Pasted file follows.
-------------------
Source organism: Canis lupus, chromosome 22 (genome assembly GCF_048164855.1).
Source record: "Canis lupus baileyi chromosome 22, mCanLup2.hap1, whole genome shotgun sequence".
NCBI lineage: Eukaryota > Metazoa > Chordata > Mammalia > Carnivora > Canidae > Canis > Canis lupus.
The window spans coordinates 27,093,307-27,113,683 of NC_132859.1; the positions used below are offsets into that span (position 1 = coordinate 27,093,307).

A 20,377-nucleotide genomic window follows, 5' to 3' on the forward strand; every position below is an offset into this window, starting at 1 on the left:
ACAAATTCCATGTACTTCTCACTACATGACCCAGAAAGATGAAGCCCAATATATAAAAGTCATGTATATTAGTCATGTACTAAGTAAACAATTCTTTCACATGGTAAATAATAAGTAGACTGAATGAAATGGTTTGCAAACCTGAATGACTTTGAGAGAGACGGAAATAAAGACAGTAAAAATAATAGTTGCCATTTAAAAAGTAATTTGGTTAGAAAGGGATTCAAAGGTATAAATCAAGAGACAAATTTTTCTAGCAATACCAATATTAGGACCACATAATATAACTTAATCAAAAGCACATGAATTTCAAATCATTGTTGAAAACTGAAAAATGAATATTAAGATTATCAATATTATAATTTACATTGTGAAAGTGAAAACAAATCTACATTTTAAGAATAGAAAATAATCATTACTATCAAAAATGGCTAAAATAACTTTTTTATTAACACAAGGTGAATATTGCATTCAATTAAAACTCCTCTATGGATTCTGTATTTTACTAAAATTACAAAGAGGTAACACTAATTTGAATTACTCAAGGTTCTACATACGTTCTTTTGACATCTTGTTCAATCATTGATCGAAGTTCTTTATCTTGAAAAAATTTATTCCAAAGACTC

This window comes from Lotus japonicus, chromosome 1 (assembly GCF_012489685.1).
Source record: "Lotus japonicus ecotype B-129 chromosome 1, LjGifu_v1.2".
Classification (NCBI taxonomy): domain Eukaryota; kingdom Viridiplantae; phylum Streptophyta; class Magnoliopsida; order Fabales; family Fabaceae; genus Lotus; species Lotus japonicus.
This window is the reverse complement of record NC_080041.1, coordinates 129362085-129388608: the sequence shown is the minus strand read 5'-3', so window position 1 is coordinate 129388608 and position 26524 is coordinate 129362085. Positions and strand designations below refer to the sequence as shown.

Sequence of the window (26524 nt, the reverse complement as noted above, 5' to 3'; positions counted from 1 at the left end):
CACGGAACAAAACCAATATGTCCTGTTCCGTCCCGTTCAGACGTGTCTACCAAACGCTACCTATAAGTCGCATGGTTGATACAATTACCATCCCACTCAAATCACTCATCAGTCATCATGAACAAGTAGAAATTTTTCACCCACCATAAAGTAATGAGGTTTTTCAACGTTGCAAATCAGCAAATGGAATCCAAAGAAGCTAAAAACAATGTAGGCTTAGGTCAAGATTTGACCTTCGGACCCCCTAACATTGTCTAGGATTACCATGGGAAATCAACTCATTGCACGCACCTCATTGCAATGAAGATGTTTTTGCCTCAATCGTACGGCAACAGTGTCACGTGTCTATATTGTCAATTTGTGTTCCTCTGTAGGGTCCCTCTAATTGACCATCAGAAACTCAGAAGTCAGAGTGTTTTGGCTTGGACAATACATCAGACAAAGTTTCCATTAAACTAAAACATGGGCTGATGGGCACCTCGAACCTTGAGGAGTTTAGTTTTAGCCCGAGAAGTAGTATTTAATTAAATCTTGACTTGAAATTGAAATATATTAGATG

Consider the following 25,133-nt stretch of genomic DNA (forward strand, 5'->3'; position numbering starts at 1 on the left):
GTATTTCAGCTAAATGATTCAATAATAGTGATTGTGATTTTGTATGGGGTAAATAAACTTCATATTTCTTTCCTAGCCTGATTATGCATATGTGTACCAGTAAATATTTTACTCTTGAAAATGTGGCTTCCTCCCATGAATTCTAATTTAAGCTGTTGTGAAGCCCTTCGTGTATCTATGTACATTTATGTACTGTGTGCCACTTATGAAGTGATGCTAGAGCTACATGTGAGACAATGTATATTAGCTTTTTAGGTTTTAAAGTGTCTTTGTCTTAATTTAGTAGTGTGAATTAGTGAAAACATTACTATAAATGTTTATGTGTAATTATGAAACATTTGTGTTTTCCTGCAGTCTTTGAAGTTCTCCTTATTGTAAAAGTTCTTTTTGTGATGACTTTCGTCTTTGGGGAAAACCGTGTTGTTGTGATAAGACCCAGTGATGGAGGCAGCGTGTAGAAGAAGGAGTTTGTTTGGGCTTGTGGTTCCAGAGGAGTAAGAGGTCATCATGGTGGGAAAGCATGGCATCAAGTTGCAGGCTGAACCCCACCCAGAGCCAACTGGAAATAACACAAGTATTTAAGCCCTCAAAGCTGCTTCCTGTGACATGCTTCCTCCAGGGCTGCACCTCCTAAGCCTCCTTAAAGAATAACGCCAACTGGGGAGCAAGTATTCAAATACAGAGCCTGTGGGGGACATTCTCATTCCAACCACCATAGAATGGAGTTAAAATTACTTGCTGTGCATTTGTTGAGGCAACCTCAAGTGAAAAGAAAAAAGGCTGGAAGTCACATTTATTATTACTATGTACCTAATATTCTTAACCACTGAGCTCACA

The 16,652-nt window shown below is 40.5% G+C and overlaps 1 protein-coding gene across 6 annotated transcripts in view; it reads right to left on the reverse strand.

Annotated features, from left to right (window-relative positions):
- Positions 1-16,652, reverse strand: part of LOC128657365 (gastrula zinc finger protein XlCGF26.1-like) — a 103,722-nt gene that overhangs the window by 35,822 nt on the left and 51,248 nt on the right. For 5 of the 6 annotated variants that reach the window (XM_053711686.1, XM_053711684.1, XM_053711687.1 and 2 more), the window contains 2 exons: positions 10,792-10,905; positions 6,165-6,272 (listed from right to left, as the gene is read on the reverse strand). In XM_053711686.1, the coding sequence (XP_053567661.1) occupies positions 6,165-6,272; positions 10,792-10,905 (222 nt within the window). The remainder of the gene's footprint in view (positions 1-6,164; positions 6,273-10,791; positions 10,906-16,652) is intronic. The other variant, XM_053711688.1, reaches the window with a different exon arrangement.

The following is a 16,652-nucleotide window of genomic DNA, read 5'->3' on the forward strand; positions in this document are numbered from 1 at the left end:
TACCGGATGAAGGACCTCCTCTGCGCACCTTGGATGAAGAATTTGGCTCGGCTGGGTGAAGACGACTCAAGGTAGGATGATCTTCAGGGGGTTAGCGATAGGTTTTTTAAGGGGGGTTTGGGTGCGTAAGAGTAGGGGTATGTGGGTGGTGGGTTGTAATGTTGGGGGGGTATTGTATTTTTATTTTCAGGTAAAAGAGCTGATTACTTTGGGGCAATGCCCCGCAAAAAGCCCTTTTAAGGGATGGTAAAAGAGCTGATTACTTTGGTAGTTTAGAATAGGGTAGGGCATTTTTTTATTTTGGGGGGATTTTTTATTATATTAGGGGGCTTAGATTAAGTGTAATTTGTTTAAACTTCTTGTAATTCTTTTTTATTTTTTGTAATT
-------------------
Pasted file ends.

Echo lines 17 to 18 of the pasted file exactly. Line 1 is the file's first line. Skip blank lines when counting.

- Positions 1-16,652, reverse strand: part of LOC128657365 (gastrula zinc finger protein XlCGF26.1-like) — a 103,722-nt gene that overhangs the window by 35,822 nt on the left and 51,248 nt on the right. For 5 of the 6 annotated variants that reach the window (XM_053711686.1, XM_053711684.1, XM_053711687.1 and 2 more), the window contains 2 exons: positions 10,792-10,905; positions 6,165-6,272 (listed from right to left, as the gene is read on the reverse strand). In XM_053711686.1, the coding sequence (XP_053567661.1) occupies positions 6,165-6,272; positions 10,792-10,905 (222 nt within the window). The remainder of the gene's footprint in view (positions 1-6,164; positions 6,273-10,791; positions 10,906-16,652) is intronic. The other variant, XM_053711688.1, reaches the window with a different exon arrangement.

The following is a 16,652-nucleotide window of genomic DNA, read 5'->3' on the forward strand; positions in this document are numbered from 1 at the left end: